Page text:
In 2017, the Supreme Court held that the Mendezes could not recover damages on the theory that the shooting constituted excessive force. 37 Mendez III, 137 S. Ct. 1539, 1547 (2017). When deputies shot them, the use of force was reasonable. 38 Id. (noting that “[t]he District Court found (and the Ninth Circuit did not dispute) that the use of force by the deputies was reasonable”). However, the Court suggested that the deputies’ warrantless entry might have caused the shooting. 39 Id. at 1548–49 (“On remand, the court should revisit the question whether proximate cause permits respondents to recover damages for their shooting injuries based on the deputies’ failure to secure a warrant at the outset.”). On remand, the Ninth Circuit adopted this theory, and instructed the district court to amend its judgment “to award all damages arising from the shooting in the Mendezes’ favor as proximately caused by the unconstitutional entry, and proximately caused by the failure to get a warrant.” 40 Mendez IV, 897 F.3d 1067, 1084 (9th Cir. 2018). The Ninth Circuit also held that “California negligence law provides an independent basis for recovery of all damages awarded by the district court,” a holding beyond the scope of this Piece. Id. at 1074. The Supreme Court denied defendants’ most recent petition for writ of certiorari on March 4, 2019. 41 Los Angeles County v. Mendez (Mendez V), 139 S. Ct. 1292 (2019) (mem.).       

This Piece updates Los Angeles v. Mendez: Proximate Cause Promise for Police Shooting Victims. 42 Macfarlane, supra note 15, at 62 (assessing the potential for a shooting recovery following the Court’s opinion in Mendez III). That piece analyzed the Supreme Court’s 2017 opinion, explaining that it was more than a defendant-friendly rejection of a shooting victim’s attempt at civil rights recovery. 43 Id. It first described how the Supreme Court has repeatedly rejected civil rights plaintiffs’ use of excessive force claims, finding that officers who used deadly force were protected by qualified immunity. 44 Id. at 53–54. Second, it explained why the Court rejected the Ninth Circuit’s provocation doctrine, through which an officer’s otherwise reasonable use of force could nevertheless result in liability. 45 Id. at 56. Third, it analyzed the impact of the Court’s remand instructions, through which it invited civil rights plaintiffs to contend that unlawful entries may proximately cause shootings. 46 Id. at 56–59.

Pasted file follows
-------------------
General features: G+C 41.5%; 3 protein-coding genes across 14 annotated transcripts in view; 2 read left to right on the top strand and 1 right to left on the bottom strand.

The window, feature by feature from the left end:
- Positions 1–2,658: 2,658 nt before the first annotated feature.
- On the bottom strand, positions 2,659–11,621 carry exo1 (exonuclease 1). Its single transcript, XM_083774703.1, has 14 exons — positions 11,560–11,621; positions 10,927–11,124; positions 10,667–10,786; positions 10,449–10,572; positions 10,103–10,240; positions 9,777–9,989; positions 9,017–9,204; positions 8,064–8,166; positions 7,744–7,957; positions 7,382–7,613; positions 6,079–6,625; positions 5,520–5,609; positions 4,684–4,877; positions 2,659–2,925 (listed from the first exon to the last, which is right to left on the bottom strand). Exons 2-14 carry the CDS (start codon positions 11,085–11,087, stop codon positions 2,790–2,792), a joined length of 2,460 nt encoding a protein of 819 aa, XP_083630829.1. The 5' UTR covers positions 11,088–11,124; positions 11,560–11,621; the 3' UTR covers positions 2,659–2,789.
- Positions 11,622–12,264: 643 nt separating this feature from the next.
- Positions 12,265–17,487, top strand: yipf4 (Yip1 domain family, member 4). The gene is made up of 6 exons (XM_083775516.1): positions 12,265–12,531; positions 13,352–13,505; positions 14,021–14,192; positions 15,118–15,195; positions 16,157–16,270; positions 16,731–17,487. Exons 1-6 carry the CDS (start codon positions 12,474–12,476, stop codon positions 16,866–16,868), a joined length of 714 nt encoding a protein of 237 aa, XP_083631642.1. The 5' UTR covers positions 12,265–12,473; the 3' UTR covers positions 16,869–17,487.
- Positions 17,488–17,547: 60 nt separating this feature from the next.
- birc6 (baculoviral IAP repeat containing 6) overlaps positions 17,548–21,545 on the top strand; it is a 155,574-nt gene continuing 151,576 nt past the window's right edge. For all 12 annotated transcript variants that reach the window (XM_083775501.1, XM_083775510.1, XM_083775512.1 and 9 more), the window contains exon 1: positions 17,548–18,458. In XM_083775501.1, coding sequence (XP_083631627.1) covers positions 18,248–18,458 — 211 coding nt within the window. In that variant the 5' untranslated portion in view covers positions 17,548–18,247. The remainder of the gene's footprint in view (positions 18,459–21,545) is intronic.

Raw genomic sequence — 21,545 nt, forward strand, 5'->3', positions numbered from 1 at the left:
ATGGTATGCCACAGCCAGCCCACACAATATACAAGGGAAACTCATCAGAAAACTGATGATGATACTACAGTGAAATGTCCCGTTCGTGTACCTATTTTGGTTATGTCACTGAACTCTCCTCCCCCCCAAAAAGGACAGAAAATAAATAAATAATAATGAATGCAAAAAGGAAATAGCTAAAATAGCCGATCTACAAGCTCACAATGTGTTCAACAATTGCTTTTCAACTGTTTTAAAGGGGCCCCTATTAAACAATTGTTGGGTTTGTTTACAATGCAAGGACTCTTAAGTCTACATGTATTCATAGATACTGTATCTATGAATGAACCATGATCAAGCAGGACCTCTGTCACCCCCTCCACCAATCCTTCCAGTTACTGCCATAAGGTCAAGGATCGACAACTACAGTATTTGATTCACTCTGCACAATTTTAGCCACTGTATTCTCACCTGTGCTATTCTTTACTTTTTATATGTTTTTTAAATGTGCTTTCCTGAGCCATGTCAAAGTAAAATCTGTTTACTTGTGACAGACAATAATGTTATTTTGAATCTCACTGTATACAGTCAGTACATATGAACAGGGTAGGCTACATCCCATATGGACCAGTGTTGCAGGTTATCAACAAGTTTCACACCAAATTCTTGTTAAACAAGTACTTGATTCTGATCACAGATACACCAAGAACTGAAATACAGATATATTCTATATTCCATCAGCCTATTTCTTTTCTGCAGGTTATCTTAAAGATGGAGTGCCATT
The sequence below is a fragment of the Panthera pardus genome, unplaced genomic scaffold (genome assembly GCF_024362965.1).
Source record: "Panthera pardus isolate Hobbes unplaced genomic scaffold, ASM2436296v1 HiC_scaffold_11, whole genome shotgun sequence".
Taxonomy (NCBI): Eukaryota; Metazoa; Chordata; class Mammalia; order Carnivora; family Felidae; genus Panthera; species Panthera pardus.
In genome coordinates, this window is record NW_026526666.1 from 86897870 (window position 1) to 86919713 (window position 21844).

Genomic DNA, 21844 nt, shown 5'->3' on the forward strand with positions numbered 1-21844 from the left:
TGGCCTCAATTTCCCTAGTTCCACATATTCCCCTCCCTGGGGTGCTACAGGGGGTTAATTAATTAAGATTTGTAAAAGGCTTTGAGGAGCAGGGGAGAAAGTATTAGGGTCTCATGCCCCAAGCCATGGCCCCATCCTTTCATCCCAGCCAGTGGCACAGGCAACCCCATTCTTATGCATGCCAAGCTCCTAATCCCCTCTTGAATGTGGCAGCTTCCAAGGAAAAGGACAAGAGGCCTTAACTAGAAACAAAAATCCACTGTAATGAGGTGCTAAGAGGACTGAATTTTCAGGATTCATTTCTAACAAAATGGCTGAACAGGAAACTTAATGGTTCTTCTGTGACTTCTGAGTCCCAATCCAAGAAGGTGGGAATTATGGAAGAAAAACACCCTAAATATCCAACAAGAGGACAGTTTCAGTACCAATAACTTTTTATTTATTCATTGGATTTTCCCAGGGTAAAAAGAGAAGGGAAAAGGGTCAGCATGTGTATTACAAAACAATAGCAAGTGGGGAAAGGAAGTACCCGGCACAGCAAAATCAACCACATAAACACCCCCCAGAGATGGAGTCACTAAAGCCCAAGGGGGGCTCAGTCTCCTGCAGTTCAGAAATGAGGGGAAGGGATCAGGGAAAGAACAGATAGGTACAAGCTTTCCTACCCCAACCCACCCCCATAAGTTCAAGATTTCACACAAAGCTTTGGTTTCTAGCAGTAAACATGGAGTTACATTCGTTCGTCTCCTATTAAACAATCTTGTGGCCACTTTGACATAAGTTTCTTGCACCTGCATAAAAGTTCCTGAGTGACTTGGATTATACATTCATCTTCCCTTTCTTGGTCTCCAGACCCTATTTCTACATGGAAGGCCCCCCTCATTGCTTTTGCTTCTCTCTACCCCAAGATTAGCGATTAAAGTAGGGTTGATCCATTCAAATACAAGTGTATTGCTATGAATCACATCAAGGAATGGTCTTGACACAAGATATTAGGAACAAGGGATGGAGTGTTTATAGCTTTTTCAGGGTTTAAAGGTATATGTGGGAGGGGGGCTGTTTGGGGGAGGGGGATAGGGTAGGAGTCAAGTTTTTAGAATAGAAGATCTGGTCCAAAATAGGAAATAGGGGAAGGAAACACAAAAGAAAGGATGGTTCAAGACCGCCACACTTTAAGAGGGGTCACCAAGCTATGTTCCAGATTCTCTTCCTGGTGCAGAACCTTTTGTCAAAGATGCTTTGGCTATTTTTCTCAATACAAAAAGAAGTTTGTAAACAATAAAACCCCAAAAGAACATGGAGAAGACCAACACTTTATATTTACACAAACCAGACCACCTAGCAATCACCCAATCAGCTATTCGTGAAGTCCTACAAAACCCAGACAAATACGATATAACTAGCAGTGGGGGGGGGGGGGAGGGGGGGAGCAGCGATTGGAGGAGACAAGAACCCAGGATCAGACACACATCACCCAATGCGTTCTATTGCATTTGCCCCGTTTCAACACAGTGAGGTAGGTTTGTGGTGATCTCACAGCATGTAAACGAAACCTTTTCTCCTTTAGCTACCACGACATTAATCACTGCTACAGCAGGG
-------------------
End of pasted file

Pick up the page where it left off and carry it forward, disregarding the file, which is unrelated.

Finally, it outlined the kind of argument that, on remand, would allow the Mendezes to retain their damages award. 47 Id. at 59–62. In particular, it argued that protecting innocents like the Mendezes was one of the interests the Fourth Amendment’s warrant requirement protects. 48 Id. It also argued that violence is a foreseeable consequence of a warrantless entry like the entry into the Mendezes’ home, and that obtaining a warrant would have caused the deputies to pause and perhaps remind themselves of the individuals living in the Hughes’ backyard. 49 Id. at 61. It concluded that Angel Mendez’s act of holding his BB gun was not a superseding cause of the shooting—it was not free, deliberate, and informed. 50 Id. Finally, that piece urged civil rights plaintiffs with similar claims to seize the opportunity Mendez offered. 51 Id. at 61–62.

The Mendez remand resulted in a meaningful Ninth Circuit opinion. In addition to revisiting the foreseeable consequences of the unconstitutional entry into the Mendez home, the Ninth Circuit acknowledged that police-involved shootings of the innocent are themselves foreseeable. This Piece examines the Ninth Circuit’s foreseeable shooting analysis and highlights the court’s realistic approach to shootings that are both commonplace and avoidable.

Following this Introduction, Part I assesses the Ninth Circuit’s opinion on remand, highlighting where it followed and departed from my original predictions. It also identifies a key aspect of the court’s opinion: its description of the consequences that flow from surprise entries into an individual’s home. Instead of reexamining split-second decisions regarding whether shots should be fired, Mendez turns to an earlier moment—when officers could still turn back, obtain a warrant, and avoid needlessly violent encounters. This is a new perspective.

Part II describes how the Ninth Circuit’s awareness of the dangerous consequences of unlawful entries might impact the civil rights litigation brought by the family members of Stephon Clark, who was shot in his own backyard. That tragic shooting followed Sacramento police officers’ arguably unlawful entry into Clark’s driveway and backyard. 52 See Richard Winton, Sarah Parvini & Monte Morin, Stephon Clark Shooting: How Police Opened Fire on an Unarmed Black Man Holding a Cellphone, L.A. Times (Mar. 23, 2018), [] (describing the circumstances of the police officers’ entry into Clark’s driveway and backyard). It also examines how a district court has applied Mendez to a civil rights action arising out of a police-involved shooting in North Las Vegas.